• Donald V. Watkins

Who Pushed the FAA to Expedite Certification of Faulty 737 MAX Aircraft?

A Special Investigative Report


By Donald V. Watkins

©Copyrighted and Published on March 19, 2019


The U.S. Department of Transportation (“DOT”) and Department of Justice (“DOT”) are investigating whether protocol lapses occurred in the Federal Aviation Administration’s ("FAA") approval of the Boeing 737 MAX airplanes involved in two recent fatal crashes, according to a report published Sunday in the Wall Street Journal.


The DOT probe was launched after a new Boeing 737 MAX 8 operated by Indonesia’s Lion Air crashed into the Java Sea last October. None of the 189 people on board survived.


On March 10, 2019, a second Boeing 737 MAX 8 plane crashed shortly after take-off, killing all 157 people on board the Ethiopian Airlines plane.  Mr. Dagmawit Moges, Ethiopia’s Minister of Transportation, announced on Sunday that preliminary data retrieved from the plane’s flight data recorder showed “a clear similarity” with the Lion Air incident.


The Journal updated its Sunday article to report that a federal grand jury in Washington issued a broad subpoena one day after the Ethiopian Airlines crash to an individual involved in the development of the Boeing 737 MAX series of aircraft. The subpoena, which was issued by the DOJ, reportedly seeks relevant documents, such as emails and other messages.


It is not clear whether the DOJ’s investigation is related to the DOT’s probe, according to the Journal report.


After two fatal crashes in less than five months involving the same plane model, authorities around the world -- including the U.S., Europe, China, and Indonesia -- grounded all Boeing 737 MAX airplanes

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A New, But Flawed Flight Control System Passed FAA Muster


As Boeing hustled in 2015 to catch up to the Airbus A320neo and certify its new 737 MAX series of aircraft, FAA managers pushed the agency’s safety engineers to delegate safety assessments to Boeing itself, and to speedily approve the resulting analysis.


However, the original safety analysis that Boeing delivered to the FAA for a new flight control system on the 737 MAX aircraft -- a report used to certify the plane as safe to fly -- had several crucial flaws.


That flight control system, called MCAS (Maneuvering Characteristics Augmentation System), is now under scrutiny after two crashes of the jet in less than five months resulted in a March 13, 2019 FAA order to ground the plane.


A March 18, 2019 article in The Seattle Times written by aerospace reporter Dominic Gates and titled, “Flawed analysis, failed oversight: How Boeing, FAA certified the suspect 737 MAX flight control system,” provides an excellent and detailed account of what went wrong during the FAA’s expedited certification process for the 737 MAX airplane.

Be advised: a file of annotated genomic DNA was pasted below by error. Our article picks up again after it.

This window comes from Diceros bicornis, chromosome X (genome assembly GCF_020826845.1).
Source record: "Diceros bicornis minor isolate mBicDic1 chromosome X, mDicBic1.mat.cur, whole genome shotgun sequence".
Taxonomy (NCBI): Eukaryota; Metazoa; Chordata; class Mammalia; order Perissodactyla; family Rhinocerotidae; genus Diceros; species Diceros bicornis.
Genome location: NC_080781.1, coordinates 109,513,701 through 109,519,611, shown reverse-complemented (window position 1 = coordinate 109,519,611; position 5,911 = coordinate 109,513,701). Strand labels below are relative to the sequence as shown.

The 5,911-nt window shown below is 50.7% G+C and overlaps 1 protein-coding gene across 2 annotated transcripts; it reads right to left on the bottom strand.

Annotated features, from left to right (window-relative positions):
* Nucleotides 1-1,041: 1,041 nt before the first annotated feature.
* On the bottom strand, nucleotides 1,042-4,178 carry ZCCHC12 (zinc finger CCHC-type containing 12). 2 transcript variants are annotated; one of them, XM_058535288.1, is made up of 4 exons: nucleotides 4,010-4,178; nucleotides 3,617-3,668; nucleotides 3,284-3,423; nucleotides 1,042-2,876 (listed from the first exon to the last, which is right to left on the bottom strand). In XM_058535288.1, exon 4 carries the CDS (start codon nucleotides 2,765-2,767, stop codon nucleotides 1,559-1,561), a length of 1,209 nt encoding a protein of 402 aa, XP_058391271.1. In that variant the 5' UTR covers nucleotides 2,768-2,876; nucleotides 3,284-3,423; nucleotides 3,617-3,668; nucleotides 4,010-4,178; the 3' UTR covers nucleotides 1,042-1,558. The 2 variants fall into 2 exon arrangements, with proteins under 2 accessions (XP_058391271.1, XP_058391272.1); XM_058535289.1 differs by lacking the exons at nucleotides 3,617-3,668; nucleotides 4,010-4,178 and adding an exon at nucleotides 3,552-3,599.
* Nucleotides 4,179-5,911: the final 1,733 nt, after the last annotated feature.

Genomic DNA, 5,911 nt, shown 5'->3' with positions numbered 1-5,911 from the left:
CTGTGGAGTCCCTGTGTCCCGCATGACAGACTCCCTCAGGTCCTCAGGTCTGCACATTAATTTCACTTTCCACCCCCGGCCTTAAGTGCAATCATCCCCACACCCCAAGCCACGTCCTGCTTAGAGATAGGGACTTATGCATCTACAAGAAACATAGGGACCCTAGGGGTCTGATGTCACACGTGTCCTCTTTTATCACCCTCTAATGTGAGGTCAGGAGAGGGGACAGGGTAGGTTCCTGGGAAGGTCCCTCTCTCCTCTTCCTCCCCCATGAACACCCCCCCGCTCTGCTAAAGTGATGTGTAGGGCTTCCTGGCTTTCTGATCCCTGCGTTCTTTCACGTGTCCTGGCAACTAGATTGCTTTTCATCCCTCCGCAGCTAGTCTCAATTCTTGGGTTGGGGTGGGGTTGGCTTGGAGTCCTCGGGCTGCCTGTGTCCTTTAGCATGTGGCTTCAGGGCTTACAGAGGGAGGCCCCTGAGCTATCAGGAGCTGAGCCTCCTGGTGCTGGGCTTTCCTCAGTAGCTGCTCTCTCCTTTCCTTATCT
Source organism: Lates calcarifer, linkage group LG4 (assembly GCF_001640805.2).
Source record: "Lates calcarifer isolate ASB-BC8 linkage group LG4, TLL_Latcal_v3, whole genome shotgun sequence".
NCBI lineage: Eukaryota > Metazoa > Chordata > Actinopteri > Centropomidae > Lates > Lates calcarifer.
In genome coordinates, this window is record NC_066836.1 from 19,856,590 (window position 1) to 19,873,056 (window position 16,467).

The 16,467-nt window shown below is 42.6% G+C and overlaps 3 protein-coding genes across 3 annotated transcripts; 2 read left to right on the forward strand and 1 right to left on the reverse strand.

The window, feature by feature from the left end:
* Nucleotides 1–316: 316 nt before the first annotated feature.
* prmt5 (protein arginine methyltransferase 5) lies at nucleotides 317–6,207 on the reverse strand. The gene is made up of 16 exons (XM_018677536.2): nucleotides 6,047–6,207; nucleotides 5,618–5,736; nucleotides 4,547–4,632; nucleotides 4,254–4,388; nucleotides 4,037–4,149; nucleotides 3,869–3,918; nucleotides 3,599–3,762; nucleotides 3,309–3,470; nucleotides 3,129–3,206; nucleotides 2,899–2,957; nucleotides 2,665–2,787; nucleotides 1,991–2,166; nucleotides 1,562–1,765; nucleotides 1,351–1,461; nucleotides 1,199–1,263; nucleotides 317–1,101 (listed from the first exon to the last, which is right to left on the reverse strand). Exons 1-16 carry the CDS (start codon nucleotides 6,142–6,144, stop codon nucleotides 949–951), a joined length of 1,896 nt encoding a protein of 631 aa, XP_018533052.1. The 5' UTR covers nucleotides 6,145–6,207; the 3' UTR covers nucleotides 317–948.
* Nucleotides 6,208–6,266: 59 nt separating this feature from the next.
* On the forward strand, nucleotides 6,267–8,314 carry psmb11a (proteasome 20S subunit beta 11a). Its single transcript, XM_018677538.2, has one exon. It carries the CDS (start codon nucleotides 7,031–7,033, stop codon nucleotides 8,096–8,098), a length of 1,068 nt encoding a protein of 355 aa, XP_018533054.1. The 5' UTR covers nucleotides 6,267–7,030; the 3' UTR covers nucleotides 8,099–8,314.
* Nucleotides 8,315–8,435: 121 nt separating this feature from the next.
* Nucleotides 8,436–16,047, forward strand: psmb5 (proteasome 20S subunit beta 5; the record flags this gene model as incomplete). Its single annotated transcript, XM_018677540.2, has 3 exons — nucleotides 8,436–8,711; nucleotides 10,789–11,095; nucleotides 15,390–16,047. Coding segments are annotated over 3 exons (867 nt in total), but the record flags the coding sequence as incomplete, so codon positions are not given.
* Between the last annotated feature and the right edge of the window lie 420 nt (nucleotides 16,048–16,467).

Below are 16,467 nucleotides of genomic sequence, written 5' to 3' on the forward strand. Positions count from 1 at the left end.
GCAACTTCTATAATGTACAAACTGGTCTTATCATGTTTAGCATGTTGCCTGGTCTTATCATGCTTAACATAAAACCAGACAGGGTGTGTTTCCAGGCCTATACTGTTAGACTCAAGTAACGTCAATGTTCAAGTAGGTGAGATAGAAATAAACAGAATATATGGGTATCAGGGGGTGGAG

The only question not answered in Dominic Gates’ insightful article is this: Who had enough political juice, knowledge of the federal budgetary process, and “insider” connections in Washington to push the FAA into truncating and compromising its flight safety testing standards and certification protocols for the new 737 MAX?


The Richard Shelby/Howard Goodloe Sutton, Jr. Connection


Thanks to U.S. Senator Richard Shelby (R-AL), Alabama is one of the top recipients of defense spending. Shelby has chaired and/or served on the Senate Appropriations Committee for more than a decade.


From his Senate Appropriations Committee chairmanship/member position, Sen. Shelby possessed the political juice to make all things possible within the federal bureaucracy for a defense contractor like Boeing, which ranked Number 5 in 2018 on the top 100 defense contractors by raking in $20.5 billion in defense dollars.


In fiscal year 2015, alone, the Department of Defense ranked the State of Alabama 9th overall for receiving $12.2 billion, which made up 5.9 percent of the state’s gross domestic product. This level of spending, along with a high concentration of military generals and senior management level civilians, earned Alabama the moniker of being the “Pentagon of the South.”


Sen. Shelby’s right-hand man on the Senate Appropriations Committee was Howard Goodloe Sutton, Jr. He served as a professional staff member for the Appropriations Committee from 2006 to 2013. Sutton previously served as a legislative assistant to Sen. Shelby and as the state director for Shelby’s Alabama offices. He is an expert in the federal budget and appropriations process.


In 2013, Sutton became the Director for Legislative Affairs at Boeing’s Government Operations Office in Washington. In this capacity, Sutton represented and promoted Boeing’s civil and commercial interests within the Senate, House of Representatives and all federal agencies. By 2018, Sutton was serving as the Senior Director of Political Mobilization at Boeing’s headquarters in Chicago.


In 2013, another Richard Shelby protégé, Art Cameron, became Chief of Staff for Boeing’s Government Operations Office in Washington. Prior to joining Boeing, Cameron worked with Sen. Shelby as the staff director for the Senate Appropriations Committee. In 2018, Cameron became the Boeing’s vice president of federal legislative affairs in the Government Operations Office.